In the case of mobile masts, it is not the level of risk involved, but the manner in which we assess that risk. People assume that the illusion of control, like a talisman, is what protects them. Since they are at the wheel of the car, they think they can overtake the truck before they meet the oncoming bus. The truck or the bus may accelerate, thus undermining the driver’s control of the situation, but this seldom occurs to the driver.

When someone thinks they are in control they will take enormous risks without flinching. When they think someone else, a big company or a government, is imposing a risk upon them, they lose the head.

The Rossport Five are beginning their fourth month in jail because they believe that Shell’s gas pipeline could kill them. Shell wants to build its gas terminal onshore because gas workers are often killed on dangerous offshore terminals, or when the helicopters taking them to and fro crash.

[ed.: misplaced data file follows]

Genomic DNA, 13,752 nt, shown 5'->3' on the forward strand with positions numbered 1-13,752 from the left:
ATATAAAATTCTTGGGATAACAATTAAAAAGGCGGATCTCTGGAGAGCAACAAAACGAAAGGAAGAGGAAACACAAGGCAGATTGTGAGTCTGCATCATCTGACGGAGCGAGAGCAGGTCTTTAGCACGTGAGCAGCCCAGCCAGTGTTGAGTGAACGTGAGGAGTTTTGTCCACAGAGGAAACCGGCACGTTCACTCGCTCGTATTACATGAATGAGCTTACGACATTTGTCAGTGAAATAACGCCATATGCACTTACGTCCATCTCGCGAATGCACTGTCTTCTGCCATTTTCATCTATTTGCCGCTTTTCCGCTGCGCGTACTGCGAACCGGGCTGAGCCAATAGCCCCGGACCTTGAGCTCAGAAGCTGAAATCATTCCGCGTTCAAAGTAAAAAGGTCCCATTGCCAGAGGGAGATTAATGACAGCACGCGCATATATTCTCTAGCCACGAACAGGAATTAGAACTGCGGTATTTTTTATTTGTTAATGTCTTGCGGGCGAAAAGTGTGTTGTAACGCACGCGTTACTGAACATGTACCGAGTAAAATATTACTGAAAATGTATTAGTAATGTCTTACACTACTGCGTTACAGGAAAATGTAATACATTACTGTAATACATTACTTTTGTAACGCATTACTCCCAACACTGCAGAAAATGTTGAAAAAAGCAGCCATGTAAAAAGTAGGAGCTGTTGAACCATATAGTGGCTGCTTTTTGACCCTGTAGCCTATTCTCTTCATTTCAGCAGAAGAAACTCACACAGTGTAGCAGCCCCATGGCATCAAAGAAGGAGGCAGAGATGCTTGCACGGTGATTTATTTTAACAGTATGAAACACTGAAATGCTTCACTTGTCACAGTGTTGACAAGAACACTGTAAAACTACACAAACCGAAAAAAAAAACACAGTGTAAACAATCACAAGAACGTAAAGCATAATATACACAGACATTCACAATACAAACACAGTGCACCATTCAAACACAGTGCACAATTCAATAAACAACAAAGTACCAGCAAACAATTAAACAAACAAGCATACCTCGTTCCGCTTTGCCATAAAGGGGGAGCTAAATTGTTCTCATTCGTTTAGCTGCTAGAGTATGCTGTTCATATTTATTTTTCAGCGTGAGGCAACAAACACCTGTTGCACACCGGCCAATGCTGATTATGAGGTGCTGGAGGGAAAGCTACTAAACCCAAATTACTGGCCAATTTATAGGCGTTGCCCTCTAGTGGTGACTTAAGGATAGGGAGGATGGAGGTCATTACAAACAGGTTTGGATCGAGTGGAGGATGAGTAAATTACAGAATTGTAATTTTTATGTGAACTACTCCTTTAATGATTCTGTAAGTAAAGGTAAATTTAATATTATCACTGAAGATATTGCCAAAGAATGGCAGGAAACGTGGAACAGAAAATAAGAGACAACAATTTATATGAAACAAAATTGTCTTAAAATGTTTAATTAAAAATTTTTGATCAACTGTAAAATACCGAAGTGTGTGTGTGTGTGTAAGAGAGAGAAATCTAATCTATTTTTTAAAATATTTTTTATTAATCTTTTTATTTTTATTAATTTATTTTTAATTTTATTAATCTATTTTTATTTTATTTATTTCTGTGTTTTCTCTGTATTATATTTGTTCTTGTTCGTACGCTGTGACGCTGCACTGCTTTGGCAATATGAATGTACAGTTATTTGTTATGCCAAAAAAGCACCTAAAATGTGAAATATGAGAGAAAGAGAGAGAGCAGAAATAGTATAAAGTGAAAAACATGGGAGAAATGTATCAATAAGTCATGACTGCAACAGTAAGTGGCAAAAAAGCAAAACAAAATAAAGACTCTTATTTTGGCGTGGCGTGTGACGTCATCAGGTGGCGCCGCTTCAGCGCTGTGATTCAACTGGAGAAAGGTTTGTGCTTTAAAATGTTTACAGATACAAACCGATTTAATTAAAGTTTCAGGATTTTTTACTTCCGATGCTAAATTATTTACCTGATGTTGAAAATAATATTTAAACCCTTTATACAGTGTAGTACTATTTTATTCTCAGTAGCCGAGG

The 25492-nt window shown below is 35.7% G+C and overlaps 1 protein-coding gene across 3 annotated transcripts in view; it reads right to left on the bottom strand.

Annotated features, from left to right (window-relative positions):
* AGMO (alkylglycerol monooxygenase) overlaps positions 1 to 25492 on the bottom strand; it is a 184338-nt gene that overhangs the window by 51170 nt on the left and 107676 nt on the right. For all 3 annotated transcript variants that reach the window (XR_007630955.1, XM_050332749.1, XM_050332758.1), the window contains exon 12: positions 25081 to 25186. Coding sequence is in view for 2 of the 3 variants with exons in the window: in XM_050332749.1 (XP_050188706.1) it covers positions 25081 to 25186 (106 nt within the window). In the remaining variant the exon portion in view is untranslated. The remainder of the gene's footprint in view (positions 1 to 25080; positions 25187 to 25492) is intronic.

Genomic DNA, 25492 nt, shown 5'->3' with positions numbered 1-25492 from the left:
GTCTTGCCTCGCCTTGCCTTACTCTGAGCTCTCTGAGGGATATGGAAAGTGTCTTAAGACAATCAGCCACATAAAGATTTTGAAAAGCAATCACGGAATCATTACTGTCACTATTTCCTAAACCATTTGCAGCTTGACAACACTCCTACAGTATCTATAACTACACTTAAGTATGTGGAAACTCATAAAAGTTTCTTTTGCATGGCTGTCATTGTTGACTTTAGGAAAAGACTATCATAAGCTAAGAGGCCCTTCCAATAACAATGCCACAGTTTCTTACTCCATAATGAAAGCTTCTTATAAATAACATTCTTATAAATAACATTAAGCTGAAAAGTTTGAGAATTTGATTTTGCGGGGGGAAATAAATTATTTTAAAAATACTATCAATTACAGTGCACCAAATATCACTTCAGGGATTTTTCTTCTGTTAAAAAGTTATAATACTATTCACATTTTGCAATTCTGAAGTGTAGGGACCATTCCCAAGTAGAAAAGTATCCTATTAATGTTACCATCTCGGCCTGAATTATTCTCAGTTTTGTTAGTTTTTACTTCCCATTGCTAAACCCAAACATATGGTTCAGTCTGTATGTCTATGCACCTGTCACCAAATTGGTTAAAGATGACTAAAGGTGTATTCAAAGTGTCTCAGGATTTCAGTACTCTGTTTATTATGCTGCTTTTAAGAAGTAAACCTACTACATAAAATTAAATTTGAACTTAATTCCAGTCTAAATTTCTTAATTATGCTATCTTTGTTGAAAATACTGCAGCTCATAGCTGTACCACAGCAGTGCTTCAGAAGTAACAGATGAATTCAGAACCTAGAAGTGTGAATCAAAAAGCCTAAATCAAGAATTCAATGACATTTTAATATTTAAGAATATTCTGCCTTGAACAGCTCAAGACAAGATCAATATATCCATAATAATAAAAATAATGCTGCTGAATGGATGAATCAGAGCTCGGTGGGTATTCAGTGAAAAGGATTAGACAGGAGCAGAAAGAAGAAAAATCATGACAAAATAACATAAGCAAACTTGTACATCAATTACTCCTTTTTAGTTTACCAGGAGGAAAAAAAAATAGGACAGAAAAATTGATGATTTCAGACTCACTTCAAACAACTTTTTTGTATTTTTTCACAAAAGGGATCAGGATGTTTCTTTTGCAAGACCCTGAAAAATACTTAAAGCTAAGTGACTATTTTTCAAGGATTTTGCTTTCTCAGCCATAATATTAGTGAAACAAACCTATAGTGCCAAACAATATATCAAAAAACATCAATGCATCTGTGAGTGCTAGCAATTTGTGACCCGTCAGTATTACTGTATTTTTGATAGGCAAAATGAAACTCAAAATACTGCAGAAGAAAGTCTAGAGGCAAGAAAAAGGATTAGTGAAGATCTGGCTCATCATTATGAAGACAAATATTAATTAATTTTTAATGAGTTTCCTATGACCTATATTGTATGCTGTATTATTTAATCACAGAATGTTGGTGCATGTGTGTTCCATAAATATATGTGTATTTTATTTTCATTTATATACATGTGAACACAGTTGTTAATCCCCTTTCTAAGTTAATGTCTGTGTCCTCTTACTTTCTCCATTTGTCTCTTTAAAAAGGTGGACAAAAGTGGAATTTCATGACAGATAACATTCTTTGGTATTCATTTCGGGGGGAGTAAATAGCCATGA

Shell’s pipeline has been designed to take twice the pressure that will be needed. So the chances of an accident in Co Mayo involving Shell are minuscule, and the reaction in Rossport is out of all proportion to the actual risk. But there was no planning process for the pipe, and Shell is a multinational with a nasty reputation and it is wielding compulsory purchase orders. The result is mass hysteria.

In Kinnegad, Lagan Cement has been given permission by Meath county council to burn meat and bone meal (MBM) instead of coal in its furnaces. By burning less coal, the cement company will reduce its carbon dioxide emissions by 45%, an indisputably good thing. There is a tiny risk that the MBM may contain CJD, the human equivalent of mad cow disease, so burning it at 2,000C is a reasonably effective way of completely destroying any traces.